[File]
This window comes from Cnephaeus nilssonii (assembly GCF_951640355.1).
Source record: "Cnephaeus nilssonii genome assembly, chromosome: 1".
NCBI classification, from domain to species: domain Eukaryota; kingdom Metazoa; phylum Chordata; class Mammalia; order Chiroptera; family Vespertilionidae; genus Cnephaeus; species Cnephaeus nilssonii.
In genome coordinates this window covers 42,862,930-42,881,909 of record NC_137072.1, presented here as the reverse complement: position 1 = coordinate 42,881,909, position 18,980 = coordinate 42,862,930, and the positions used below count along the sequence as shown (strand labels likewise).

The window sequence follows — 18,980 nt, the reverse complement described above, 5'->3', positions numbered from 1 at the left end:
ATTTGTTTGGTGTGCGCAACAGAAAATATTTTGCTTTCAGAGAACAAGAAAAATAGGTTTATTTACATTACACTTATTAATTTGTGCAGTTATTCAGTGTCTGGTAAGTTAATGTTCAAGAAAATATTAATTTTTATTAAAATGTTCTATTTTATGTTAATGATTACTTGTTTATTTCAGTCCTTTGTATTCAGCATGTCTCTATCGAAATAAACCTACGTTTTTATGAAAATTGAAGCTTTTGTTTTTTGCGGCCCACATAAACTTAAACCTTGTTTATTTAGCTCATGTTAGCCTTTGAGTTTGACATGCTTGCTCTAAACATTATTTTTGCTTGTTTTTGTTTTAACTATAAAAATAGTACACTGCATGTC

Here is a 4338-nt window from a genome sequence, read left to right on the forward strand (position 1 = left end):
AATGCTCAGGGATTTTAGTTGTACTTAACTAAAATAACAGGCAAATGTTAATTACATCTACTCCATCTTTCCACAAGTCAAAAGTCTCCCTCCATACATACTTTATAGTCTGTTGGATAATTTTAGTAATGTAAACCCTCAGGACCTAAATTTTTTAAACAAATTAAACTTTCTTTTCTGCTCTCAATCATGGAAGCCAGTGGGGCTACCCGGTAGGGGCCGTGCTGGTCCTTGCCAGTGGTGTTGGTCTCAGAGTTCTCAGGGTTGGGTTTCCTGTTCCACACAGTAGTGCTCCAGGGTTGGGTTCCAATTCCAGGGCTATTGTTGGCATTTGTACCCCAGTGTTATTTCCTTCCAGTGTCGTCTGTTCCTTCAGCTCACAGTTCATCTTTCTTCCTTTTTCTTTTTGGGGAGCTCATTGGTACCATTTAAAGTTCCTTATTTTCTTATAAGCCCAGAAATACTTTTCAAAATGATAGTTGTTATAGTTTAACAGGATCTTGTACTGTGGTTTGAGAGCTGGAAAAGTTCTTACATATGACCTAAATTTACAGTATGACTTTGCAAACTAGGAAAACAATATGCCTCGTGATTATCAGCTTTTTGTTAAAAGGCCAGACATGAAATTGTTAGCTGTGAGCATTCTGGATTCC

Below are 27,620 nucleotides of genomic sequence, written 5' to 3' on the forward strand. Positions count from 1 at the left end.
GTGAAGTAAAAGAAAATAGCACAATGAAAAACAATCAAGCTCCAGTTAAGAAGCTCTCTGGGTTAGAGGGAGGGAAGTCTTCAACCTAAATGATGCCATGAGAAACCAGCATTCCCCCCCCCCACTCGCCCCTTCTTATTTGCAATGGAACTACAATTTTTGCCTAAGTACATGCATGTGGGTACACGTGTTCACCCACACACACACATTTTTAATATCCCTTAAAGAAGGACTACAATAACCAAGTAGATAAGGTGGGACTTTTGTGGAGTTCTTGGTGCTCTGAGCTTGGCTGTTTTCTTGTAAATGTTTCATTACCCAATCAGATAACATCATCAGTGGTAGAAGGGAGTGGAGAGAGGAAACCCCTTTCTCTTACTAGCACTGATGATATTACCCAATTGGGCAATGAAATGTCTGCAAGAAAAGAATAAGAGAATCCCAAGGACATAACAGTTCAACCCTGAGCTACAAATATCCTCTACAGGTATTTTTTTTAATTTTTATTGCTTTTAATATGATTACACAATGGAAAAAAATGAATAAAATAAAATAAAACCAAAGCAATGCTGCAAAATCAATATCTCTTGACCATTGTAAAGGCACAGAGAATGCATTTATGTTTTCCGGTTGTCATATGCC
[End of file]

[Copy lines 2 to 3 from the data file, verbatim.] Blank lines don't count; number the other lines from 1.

Source record: "Cnephaeus nilssonii genome assembly, chromosome: 1".
NCBI classification, from domain to species: domain Eukaryota; kingdom Metazoa; phylum Chordata; class Mammalia; order Chiroptera; family Vespertilionidae; genus Cnephaeus; species Cnephaeus nilssonii.